I am now the proud owner of a brand new and increasingly obsolete horseless carriage. At least that’s what I fear as technology marches on.
While my car has the latest “innovative control concept,” with “intuitive and interactive” functions, it has me at the steering wheel. And, apparently, I am soon-to-be outdated technology. At least that’s the plan in a future that aspires to autonomous cars, also known as driverless or self-driving cars.
I already had one step in antiquity, with my preference for manual-drive transmissions in a world of automatics. Recently, a parking-lot attendant told me he was impressed I drove a manual. I was impressed with the poor timing of his remark, having just parked at a funeral home to bid farewell to a beloved aunt.
No matter. He may someday be as obsolete as me, once autonomous cars hit the road. And it may happen sooner than later, considering all those investing and developing the technology. Among the short list of players are Google, General Motors, Tesla, Apple, Mercedes-Benz, and Audi.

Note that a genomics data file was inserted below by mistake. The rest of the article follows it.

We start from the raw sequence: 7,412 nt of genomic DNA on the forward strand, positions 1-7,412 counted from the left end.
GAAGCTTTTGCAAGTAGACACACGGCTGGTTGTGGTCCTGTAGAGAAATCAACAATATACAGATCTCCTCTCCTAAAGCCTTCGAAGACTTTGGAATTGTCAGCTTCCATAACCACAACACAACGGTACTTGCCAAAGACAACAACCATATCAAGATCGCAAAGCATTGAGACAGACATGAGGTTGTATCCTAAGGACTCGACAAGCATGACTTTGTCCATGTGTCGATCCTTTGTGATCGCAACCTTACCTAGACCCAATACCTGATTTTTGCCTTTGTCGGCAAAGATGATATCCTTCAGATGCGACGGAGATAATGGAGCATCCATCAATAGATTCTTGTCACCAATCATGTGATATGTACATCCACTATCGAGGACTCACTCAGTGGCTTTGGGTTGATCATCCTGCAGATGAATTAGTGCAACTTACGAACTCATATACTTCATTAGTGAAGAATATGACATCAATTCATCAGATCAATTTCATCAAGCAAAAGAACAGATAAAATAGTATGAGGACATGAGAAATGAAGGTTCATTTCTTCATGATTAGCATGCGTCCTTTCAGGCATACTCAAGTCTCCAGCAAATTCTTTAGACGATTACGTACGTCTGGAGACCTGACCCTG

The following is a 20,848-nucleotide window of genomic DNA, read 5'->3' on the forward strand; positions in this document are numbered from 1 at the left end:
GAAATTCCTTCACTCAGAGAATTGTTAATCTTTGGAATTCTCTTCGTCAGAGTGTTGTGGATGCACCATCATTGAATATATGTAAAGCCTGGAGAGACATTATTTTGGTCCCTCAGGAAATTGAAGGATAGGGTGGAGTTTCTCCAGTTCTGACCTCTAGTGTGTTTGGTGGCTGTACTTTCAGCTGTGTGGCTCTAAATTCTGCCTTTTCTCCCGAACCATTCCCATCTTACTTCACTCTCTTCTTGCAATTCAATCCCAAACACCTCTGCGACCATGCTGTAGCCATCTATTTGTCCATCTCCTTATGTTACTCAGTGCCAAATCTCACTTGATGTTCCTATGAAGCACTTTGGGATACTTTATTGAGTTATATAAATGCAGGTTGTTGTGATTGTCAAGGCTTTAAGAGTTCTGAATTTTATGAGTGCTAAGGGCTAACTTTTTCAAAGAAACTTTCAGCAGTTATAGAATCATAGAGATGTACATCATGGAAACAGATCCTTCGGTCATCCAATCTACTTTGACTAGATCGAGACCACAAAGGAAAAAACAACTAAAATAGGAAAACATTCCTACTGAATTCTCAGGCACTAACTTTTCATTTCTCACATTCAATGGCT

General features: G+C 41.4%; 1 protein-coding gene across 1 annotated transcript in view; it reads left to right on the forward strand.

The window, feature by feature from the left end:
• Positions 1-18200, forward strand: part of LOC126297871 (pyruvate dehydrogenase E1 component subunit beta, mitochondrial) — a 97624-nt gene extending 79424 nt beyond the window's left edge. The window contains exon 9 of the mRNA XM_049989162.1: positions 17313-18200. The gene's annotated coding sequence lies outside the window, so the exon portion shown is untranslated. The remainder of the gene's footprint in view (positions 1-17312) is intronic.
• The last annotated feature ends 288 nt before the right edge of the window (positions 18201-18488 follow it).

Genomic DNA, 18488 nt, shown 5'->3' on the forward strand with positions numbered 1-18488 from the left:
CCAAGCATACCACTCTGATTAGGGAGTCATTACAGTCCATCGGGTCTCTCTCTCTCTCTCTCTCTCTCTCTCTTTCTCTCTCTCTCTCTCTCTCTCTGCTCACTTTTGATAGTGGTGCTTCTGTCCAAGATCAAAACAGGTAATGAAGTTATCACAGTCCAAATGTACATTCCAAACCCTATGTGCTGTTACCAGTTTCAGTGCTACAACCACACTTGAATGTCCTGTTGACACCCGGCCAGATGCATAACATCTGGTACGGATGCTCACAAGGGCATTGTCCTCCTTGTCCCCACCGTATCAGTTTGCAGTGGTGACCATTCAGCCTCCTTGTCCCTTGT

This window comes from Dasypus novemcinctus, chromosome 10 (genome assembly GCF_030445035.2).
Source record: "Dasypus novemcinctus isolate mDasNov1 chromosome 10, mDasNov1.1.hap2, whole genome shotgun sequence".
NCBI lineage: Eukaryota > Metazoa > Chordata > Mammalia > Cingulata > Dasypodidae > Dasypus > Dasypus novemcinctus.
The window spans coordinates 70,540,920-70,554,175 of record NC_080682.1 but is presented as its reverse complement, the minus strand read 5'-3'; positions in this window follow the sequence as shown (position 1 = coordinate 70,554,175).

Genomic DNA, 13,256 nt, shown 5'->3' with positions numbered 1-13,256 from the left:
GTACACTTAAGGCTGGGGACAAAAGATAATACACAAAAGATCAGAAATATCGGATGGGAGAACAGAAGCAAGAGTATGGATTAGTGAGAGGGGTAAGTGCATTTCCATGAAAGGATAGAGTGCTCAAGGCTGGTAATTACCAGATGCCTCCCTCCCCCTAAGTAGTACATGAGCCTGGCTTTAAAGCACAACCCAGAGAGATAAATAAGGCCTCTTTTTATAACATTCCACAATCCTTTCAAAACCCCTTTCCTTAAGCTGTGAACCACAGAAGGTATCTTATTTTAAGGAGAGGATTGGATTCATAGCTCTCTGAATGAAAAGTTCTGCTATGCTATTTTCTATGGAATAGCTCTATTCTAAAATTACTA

Just this month, driverless cars gained the same legal status as a human driver. No, I didn’t make that up. The National Highway Traffic Safety Administration responded to a letter from Google asking for clarification on the word “driver.” The answer included, "If no human occupant of the vehicle can actually drive the vehicle, it is more reasonable to identify the ‘driver’ as whatever (as opposed to whoever) is doing the driving."
I don’t know what’s scarier. Sharing the road with human drivers prone to texting, applying makeup, shaving, and reading while driving, or relying on technology to never fail while barreling down the highway.
Maybe I’ll be more eager to give up the driving reins when I’m too old to navigate safely on my own. But that’s down the road a ways.
Until then, you can find me in my sport sedan, stick shift in hand, enjoying the ultimate driving experience.
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March 1 UPDATE: "Google says self-driving car hits municipal bus in minor crash"